If the whole point of ICAC is to not be part of the judiciary, then it would be unconstitutional to allow it to make laws. As an independent body, it has the discretionary power to recommend criminal charges to the Department of Public Prosecutions. This allows the Commissioner to choose whether or not to recommend charges, which is why ICAC could recommend charges against Daryl Maguire and Maggie Wang, but not Gladys Berejiklian.


While the standard rules of court do not apply in an ICAC investigation, like the right to silence, if criminal charges are laid by the Department of Public Prosecutions, then Section 26 of the Independent Commission Against Corruption Act 1988 (NSW) states that if a person objected to giving something as evidence to ICAC, but was compelled to anyway, this cannot be used in court. This is because, in court, that refusal would be respected, and so that evidence wouldn’t be available.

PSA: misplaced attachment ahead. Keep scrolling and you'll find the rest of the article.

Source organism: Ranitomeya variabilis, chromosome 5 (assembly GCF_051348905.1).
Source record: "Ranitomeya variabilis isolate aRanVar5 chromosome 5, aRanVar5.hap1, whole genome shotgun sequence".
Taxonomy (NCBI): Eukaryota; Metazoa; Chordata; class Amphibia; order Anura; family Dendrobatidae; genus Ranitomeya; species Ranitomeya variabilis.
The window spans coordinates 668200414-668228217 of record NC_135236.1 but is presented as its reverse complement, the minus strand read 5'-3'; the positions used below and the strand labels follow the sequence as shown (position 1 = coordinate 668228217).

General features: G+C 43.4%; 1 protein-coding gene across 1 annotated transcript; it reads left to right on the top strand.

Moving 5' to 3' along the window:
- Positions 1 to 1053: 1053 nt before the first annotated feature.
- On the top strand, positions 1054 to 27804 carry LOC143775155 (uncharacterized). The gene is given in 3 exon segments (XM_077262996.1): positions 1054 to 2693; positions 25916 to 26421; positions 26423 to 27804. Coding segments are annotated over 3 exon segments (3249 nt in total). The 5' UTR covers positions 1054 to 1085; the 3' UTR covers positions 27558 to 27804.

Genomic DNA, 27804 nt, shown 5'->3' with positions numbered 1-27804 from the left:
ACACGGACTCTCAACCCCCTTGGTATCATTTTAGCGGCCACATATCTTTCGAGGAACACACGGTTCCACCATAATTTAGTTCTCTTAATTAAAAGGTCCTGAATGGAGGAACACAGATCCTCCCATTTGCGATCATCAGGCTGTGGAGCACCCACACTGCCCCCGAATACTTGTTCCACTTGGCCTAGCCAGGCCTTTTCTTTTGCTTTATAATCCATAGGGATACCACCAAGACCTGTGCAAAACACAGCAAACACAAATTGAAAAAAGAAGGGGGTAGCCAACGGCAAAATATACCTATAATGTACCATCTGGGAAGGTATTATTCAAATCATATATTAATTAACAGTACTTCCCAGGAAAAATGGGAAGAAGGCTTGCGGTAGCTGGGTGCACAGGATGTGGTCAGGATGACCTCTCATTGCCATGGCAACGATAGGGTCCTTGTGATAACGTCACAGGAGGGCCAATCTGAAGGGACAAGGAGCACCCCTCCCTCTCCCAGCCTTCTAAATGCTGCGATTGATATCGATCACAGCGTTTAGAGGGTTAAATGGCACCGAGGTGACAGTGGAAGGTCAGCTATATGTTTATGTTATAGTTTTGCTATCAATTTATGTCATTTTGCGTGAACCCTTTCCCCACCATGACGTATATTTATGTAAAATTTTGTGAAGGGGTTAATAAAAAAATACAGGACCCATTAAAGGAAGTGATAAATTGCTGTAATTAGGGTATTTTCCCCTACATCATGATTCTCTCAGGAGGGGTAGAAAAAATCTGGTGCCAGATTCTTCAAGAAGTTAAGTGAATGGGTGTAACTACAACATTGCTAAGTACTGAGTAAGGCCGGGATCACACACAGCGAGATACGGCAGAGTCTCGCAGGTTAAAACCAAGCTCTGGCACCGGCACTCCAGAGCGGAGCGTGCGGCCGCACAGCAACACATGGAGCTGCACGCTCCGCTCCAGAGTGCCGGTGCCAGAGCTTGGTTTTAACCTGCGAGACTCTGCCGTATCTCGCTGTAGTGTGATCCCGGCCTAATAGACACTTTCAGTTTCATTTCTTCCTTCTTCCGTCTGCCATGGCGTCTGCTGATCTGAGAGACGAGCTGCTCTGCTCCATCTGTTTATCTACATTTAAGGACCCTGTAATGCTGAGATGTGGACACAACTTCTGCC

Finally, as ICAC reports are publicly available, if an investigation leads to a criminal trial, it is likely that it would be a trial without a jury, because the ICAC evidence that was published in the report, but wouldn’t be heard by the jury in a normal trial, means that the jury would be ‘tainted.’ This will likely be the case for Daryl Maguire’s trial.


Criminal trials for Daryl Maguire and Maggie Wang are not expected until later this year.